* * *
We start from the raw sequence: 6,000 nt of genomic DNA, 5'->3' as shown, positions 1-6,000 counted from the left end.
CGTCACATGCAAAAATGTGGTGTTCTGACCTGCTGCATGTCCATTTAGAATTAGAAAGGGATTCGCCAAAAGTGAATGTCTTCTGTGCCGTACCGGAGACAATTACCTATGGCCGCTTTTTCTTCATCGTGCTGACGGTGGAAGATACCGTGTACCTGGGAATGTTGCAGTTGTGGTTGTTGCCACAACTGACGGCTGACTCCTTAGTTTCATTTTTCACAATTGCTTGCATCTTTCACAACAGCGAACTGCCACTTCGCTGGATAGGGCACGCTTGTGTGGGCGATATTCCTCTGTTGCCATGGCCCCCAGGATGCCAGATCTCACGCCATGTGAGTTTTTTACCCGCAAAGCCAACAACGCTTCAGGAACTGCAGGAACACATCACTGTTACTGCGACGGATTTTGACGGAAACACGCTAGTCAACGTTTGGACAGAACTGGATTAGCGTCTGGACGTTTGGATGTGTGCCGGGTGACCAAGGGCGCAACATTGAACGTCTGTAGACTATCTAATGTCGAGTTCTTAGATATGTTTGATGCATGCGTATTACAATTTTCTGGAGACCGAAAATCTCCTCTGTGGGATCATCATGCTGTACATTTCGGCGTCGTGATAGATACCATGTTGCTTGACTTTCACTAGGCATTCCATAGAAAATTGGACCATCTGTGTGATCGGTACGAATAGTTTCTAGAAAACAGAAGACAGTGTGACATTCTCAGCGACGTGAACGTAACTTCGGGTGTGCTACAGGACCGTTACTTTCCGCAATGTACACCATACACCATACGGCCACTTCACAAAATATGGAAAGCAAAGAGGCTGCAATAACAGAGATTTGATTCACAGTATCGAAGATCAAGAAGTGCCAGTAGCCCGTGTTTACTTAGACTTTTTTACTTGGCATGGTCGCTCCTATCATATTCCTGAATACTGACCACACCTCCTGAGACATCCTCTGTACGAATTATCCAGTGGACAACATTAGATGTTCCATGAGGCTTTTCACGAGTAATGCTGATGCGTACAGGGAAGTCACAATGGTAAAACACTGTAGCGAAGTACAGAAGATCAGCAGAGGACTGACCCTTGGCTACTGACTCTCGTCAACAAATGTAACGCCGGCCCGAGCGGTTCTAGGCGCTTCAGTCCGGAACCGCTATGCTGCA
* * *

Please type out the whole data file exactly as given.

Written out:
We start from the raw sequence: 6,000 nt of genomic DNA, 5'->3' as shown, positions 1-6,000 counted from the left end.
CGTCACATGCAAAAATGTGGTGTTCTGACCTGCTGCATGTCCATTTAGAATTAGAAAGGGATTCGCCAAAAGTGAATGTCTTCTGTGCCGTACCGGAGACAATTACCTATGGCCGCTTTTTCTTCATCGTGCTGACGGTGGAAGATACCGTGTACCTGGGAATGTTGCAGTTGTGGTTGTTGCCACAACTGACGGCTGACTCCTTAGTTTCATTTTTCACAATTGCTTGCATCTTTCACAACAGCGAACTGCCACTTCGCTGGATAGGGCACGCTTGTGTGGGCGATATTCCTCTGTTGCCATGGCCCCCAGGATGCCAGATCTCACGCCATGTGAGTTTTTTACCCGCAAAGCCAACAACGCTTCAGGAACTGCAGGAACACATCACTGTTACTGCGACGGATTTTGACGGAAACACGCTAGTCAACGTTTGGACAGAACTGGATTAGCGTCTGGACGTTTGGATGTGTGCCGGGTGACCAAGGGCGCAACATTGAACGTCTGTAGACTATCTAATGTCGAGTTCTTAGATATGTTTGATGCATGCGTATTACAATTTTCTGGAGACCGAAAATCTCCTCTGTGGGATCATCATGCTGTACATTTCGGCGTCGTGATAGATACCATGTTGCTTGACTTTCACTAGGCATTCCATAGAAAATTGGACCATCTGTGTGATCGGTACGAATAGTTTCTAGAAAACAGAAGACAGTGTGACATTCTCAGCGACGTGAACGTAACTTCGGGTGTGCTACAGGACCGTTACTTTCCGCAATGTACACCATACACCATACGGCCACTTCACAAAATATGGAAAGCAAAGAGGCTGCAATAACAGAGATTTGATTCACAGTATCGAAGATCAAGAAGTGCCAGTAGCCCGTGTTTACTTAGACTTTTTTACTTGGCATGGTCGCTCCTATCATATTCCTGAATACTGACCACACCTCCTGAGACATCCTCTGTACGAATTATCCAGTGGACAACATTAGATGTTCCATGAGGCTTTTCACGAGTAATGCTGATGCGTACAGGGAAGTCACAATGGTAAAACACTGTAGCGAAGTACAGAAGATCAGCAGAGGACTGACCCTTGGCTACTGACTCTCGTCAACAAATGTAACGCCGGCCCGAGCGGTTCTAGGCGCTTCAGTCCGGAACCGCTATGCTGCA